Yes and no.

Getting a ham license does not make the radios magically approved, however no type certification (either Part 15 or Part 97) is required for operation (as opposed to importation and commercial sale, which would require at least Part 15) on ham frequencies. So owning one of these radios and having a ham license, and using these radios on ham frequencies, means you are 100% legal in Part 97 (ham radio) service, assuming the radio meets the technical requirements of the service. This ability to operate radios that are not type accepted is unique to ham radio, no other service (CB, FRS, MURS, GMRS, Part 90, etc) allows it, and it is the reason ham radio operators are authorized to build their own equipment if they want. The radio operator is responsible for the radios performance, not necessarily the radio maker. It is also one of the driving reasons behind the testing and licensing requirements, hams can (may) build their own equipment, so they are required to have a different understanding from other services.

There is generally nothing that will ever make these radios, as they currently exist, legal for use on anything other than ham frequencies. The exception, of course, is use on Part 90 freqs for the models that are both Part 90 certificated and also actually Part 90 compliant. But many of the models that are Part 90 certificated are not actually Part 90 compliant.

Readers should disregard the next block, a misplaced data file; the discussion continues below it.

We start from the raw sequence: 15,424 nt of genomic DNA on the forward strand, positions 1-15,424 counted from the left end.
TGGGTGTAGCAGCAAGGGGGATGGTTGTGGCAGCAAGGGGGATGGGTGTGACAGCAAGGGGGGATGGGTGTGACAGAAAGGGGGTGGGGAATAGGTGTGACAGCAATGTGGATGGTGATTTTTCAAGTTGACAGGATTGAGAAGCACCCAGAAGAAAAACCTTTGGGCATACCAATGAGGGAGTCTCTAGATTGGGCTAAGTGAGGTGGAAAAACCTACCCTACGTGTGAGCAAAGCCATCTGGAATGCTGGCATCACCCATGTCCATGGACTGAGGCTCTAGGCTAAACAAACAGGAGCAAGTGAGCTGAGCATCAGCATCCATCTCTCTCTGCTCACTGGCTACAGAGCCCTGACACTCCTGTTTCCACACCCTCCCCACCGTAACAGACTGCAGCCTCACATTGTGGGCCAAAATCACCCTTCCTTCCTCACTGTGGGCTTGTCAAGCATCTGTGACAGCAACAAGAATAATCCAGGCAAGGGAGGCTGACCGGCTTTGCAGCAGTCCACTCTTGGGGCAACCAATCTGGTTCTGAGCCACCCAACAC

With few exceptions there are no restrictions on simple ownership of radios with various capabilities, regardless of license status. Generally, it is only the actual transmission that is regulated, not reception or equipment possession. As a ham operator there are no restrictions on owning ham radios that can operate on other than ham frequencies, if you actually program the transmit frequencies for other services that becomes a bit more gray. There is a Part 90 regulation that specifically states programming a transmit frequency that you are not licensed for is a violation, it does not say having the ability is a problem, only actually programming the transmit frequency.

Just my take on it all.

T!